On a Wednesday evening in early March, 33-year-old Sarah Everard left a friend’s house in Clapham to walk home to Brixton. She didn’t come home. Her body was found the next week in a forest in Kent, and a serving police officer has been charged with her kidnap and murder.
A vigil planned in Sarah’s memory was declared unlawful by the police. When thousands of people turned up anyway, cops violently broke up the demonstration, arresting some of the organisers and throwing women to the ground.
Coming in the week of International Women’s Day, Sarah’s murder, the outpouring of public sympathy and the police repression which followed it are reminders not just of the harassment and violence which threaten women daily, but also of the fact that for oppressed groups, the police are not protectors but perpetrators of violence and aggression.
The news of Sarah’s murder led to a new #MeToo-style moment around the world, with hundreds of thousands of women speaking out on social media about their own experiences of feeling unsafe while walking home at night, alongside men asking what they can do to help women feel safer.
As the search for Sarah was ongoing, police issued a statement warning women in the area not to go out alone. Many women took to their platforms to denounce this as evidence of a culture of victim-blaming, arguing that instead of telling women to change their behaviour, or implementing new laws to ‘protect women’, we should instead focus on ending male violence against women.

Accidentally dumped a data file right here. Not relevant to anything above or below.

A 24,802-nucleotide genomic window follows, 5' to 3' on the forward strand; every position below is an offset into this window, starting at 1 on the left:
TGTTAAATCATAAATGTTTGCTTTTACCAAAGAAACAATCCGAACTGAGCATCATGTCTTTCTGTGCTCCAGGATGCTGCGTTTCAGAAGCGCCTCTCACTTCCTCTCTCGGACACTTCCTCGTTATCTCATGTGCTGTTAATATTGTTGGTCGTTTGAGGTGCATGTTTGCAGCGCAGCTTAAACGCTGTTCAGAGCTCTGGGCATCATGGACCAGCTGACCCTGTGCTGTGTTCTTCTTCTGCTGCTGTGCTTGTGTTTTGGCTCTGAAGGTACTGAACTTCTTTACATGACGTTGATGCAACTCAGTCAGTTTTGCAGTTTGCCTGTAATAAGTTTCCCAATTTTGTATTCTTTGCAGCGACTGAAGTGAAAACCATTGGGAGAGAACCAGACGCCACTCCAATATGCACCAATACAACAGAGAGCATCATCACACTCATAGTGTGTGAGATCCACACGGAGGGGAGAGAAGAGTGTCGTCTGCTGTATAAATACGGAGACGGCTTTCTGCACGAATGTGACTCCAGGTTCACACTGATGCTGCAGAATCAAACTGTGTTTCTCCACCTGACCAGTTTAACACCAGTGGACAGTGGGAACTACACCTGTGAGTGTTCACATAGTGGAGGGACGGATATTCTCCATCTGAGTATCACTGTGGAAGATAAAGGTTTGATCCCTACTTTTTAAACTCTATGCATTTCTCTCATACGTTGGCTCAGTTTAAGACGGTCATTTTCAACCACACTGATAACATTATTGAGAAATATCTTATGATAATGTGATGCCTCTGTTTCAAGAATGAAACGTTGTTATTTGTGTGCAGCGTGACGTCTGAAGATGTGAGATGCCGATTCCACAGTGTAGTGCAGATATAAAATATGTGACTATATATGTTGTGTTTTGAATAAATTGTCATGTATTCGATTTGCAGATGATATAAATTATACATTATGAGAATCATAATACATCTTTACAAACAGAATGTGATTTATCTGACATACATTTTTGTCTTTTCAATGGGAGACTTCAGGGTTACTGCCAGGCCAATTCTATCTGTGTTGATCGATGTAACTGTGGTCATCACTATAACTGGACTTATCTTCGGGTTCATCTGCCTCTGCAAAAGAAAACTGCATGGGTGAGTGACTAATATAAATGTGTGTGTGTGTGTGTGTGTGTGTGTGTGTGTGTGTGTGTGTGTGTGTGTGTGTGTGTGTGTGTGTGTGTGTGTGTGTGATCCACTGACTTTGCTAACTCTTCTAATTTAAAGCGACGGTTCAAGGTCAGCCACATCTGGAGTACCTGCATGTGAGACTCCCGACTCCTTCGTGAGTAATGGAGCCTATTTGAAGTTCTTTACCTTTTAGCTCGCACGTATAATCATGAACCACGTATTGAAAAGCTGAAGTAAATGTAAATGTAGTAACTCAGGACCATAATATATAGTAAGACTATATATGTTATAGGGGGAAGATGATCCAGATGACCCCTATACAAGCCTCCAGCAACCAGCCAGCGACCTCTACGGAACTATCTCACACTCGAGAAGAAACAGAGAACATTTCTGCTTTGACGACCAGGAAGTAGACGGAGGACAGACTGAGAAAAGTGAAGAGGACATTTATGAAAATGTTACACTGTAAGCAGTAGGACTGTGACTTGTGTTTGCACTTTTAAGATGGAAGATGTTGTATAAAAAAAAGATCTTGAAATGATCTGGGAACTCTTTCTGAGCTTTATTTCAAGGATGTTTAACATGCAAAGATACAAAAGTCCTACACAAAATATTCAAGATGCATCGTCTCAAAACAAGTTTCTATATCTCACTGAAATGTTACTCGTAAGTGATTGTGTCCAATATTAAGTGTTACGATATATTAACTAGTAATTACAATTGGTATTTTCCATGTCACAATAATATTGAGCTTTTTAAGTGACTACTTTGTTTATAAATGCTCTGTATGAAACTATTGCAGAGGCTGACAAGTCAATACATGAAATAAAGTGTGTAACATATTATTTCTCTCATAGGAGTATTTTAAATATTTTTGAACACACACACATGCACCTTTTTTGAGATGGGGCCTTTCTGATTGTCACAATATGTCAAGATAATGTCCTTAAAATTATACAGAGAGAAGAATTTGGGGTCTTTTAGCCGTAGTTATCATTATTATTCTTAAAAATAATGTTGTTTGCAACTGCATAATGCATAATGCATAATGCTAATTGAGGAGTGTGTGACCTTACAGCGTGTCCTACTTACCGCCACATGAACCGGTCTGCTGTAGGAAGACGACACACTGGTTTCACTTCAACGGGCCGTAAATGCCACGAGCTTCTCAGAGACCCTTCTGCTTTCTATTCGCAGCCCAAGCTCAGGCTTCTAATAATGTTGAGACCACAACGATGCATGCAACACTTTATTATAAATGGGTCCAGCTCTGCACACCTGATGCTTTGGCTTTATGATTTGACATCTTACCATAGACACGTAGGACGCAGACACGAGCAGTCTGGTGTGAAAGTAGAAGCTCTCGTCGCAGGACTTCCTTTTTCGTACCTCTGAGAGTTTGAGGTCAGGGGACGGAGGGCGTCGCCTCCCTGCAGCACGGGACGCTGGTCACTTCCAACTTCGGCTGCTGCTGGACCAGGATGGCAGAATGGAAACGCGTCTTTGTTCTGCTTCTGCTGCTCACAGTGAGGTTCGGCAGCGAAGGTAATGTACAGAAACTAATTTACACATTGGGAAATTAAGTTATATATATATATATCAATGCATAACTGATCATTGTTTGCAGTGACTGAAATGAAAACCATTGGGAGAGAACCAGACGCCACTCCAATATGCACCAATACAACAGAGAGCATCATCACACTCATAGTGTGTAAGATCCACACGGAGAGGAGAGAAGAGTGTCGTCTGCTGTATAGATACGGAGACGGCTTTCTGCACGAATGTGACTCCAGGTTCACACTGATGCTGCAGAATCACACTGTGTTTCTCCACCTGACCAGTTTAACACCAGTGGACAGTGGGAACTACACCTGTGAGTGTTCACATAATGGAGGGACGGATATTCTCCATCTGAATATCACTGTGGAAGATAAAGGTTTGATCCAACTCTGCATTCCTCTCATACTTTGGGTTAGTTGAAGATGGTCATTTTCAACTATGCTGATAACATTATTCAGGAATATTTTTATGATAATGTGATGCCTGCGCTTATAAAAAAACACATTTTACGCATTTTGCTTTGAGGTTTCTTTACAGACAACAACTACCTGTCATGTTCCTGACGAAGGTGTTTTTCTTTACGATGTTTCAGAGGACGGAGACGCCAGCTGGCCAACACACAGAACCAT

But why do shocking rates of domestic violence, casual misogyny, and state-sanctioned gender inequality persist in a country where women are equal under the law? The solution cannot be simply education or awareness-raising, which merely inverts the problem, laying the blame for the cause – systemic social oppression – at the feet of the symptom – individual acts of violence of discrimination. The culprits are not only the men who do this to women, but the state and social system that does this to us all.
As shocking as the particulars of Sarah’s case are, her death is just one of hundreds of women murdered every day around the world. A 2017 UN survey found that of 87,000 women murdered in 2017, more than half – 137 per day – were killed by a partner or family member.
The crisis of domestic violence has been exponentially worsened by the covid-19 lockdown, which has trapped women in their homes with their abusers and fuelled unemployment and economic uncertainty, making it more difficult for women to leave abusive relationships. In the first lockdown, domestic abuse-related offences were up 7% on the previous year, and the National Domestic Abuse Helpline saw an 80% increase in calls. At the same time, the number of prosecutions and convictions dropped by more than half compared to the previous year.
The overwhelming majority of these women will not see justice in the courts. Women’s refuges and specialist services in the community are vital, yet they have seen funding drastically cut over the last decade. Despite the Tory government’s promises to “build back better” after the pandemic, local authorities which fund these services are seeing some of their worst budget cuts ever. An estimated 50% of specialist refuges have been forced to close or have been taken over in the last decade.
The same government which touts its support for women’s equality is directly responsible for systematically destroying the safety net which allows women to escape violence and abuse.
As the news broke of Sarah’s murder, London Mayor Sadiq Khan tried to “reassure” the public by saying that they would be seeing more police on the streets in the area where Sarah was kidnapped.
But the violent policing of the Clapham vigil is just the latest reminder that the police, the law, and the state have repeatedly failed to protect women and other oppressed minorities.